Exercise is a big part of my life, I notice every missed work-out. It keeps me grounded and exorcises any excess stress I have. Whenever I hear that someone is depressed, I wonder why they are not out running or biking. There is something therapeutic when your heart is pounding in your ears at 170 beats a minute. You simply cannot be depressed if you are giving your heart – body and soul – to your action.
I like variety so I run, bike, lift weights, do cross-fit, krav maga, spin, and swim. I also work the elliptical trainer as a warm-up before most every gym exercise I do. I’ve also (confession alert) found Pilates quite challenging and rewarding. It has become fashionable to talk of the core (not your beloved Corps, you leathernecks out there) and its benefits to the body. But it cannot be denied, a strong core is critical.
That said, I try not to work out two days in a row. I go every other day, like clockwork. And it may be that this is an effective way to go about business:
The Exercise Equivalent of a Cheeseburger?
New Research Says Endurance Running May Damage Health
Over the last few months, during the endurance-athletics off-season, something extraordinary happened: The line began to blur between the health effects of running marathons and eating cheeseburgers.
“I’m not worried,” says veteran running coach Mark Sullivan, who has run more than 150 marathons, joking that “there are guys who live to be 100 smoking cigarettes and eating cheeseburgers.”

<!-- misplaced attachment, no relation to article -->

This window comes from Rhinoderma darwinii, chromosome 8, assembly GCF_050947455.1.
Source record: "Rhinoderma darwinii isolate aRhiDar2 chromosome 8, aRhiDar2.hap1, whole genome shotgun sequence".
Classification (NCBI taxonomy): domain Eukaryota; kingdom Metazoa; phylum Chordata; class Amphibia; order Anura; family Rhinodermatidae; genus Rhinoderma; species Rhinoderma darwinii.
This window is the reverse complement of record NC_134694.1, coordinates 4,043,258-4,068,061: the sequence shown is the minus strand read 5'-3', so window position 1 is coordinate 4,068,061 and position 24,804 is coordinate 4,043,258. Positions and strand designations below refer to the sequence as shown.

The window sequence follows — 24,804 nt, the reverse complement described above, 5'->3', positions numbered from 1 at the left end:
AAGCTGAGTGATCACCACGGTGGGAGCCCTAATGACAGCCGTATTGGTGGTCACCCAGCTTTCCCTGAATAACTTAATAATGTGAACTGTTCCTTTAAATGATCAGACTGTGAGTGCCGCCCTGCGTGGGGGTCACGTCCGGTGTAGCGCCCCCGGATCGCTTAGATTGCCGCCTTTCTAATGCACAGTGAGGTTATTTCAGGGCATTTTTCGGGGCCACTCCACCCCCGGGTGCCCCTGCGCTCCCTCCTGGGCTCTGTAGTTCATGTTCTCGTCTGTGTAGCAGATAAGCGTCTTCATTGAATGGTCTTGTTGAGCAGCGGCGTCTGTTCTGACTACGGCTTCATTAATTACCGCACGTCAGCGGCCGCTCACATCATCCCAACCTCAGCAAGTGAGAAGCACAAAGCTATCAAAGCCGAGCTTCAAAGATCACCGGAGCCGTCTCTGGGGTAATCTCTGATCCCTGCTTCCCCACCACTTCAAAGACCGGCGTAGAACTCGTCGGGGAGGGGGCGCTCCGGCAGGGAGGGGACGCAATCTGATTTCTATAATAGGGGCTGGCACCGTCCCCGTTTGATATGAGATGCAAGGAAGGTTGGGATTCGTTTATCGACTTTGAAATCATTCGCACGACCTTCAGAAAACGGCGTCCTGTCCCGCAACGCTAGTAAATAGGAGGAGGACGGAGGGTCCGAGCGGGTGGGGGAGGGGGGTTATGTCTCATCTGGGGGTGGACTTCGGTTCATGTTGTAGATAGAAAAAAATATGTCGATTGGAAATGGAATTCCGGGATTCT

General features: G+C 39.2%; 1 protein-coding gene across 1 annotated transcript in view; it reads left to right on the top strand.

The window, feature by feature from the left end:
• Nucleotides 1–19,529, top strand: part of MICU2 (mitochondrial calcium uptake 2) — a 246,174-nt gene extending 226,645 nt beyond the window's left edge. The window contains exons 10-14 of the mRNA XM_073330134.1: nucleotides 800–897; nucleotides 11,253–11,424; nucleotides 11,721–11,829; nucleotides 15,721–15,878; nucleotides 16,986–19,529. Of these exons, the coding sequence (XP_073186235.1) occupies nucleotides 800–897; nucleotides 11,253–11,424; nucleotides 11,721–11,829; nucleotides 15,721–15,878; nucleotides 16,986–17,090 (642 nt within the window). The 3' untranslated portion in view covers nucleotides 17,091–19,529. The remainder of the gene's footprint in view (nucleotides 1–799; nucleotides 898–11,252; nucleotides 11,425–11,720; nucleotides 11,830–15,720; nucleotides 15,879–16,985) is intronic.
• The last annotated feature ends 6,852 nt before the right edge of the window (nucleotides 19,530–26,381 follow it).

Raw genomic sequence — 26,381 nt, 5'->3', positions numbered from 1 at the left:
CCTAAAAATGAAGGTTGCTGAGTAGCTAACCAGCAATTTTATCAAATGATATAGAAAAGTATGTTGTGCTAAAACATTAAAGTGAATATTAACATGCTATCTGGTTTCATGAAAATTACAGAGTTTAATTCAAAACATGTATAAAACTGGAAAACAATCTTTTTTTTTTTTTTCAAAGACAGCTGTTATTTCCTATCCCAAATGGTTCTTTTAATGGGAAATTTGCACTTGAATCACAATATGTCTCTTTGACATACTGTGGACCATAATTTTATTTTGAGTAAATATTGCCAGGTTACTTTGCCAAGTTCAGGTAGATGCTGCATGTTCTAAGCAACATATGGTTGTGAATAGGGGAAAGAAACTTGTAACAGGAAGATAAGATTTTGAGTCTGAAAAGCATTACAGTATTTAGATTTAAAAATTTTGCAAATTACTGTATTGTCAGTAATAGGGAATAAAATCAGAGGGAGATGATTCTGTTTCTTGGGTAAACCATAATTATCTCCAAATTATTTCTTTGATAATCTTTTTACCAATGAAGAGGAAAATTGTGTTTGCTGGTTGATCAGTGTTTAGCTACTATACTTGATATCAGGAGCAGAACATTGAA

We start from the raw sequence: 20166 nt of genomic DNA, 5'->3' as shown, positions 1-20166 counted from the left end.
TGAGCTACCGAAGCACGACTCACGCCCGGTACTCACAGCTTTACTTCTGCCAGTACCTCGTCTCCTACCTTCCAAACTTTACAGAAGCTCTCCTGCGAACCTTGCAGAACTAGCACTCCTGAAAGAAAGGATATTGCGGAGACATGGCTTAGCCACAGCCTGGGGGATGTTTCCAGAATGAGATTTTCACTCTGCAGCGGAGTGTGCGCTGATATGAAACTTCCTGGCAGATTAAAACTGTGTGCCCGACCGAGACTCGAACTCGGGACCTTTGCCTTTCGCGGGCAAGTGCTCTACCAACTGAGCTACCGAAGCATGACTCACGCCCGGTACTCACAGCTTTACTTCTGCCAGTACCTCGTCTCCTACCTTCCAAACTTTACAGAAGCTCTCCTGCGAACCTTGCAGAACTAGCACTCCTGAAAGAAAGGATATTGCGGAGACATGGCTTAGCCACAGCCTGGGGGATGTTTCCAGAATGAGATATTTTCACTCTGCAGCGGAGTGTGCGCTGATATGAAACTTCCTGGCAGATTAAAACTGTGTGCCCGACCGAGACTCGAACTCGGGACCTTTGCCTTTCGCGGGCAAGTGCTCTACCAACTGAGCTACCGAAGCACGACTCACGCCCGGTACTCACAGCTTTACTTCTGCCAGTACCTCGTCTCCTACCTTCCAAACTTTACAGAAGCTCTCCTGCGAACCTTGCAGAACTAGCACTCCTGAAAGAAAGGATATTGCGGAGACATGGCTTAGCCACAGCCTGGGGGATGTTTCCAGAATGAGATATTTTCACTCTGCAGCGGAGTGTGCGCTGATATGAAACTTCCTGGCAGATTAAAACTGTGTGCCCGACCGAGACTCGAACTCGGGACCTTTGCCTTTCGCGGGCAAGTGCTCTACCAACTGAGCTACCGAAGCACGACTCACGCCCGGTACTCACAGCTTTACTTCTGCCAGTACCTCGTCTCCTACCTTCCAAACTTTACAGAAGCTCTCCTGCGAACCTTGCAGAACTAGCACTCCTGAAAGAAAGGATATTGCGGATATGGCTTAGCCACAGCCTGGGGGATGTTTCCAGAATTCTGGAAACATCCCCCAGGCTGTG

Endurance athletes have long enjoyed a made-of-iron image. But amid mounting evidence that extraordinary doses of exercise may diminish the benefits of modest amounts, that image is being smudged. That extra six years of longevity running has been shown to confer? That benefit may disappear beyond 30 miles of running a week, suggest recent research.
The improved blood pressure, cholesterol levels and robust cardiac health that exercise has been proven to bestow? Among extreme exercisers, those blessings may be offset partially by an increased vulnerability to atrial fibrillation and coronary-artery plaque, suggest other recent studies.
In a funny exercise related story, one of the Pilates teachers told us how she used to teach aerobics and had to remind her students not to scratch their noses when she scratched hers. Now that is a good buncha students. Monkey see, monkey do. . .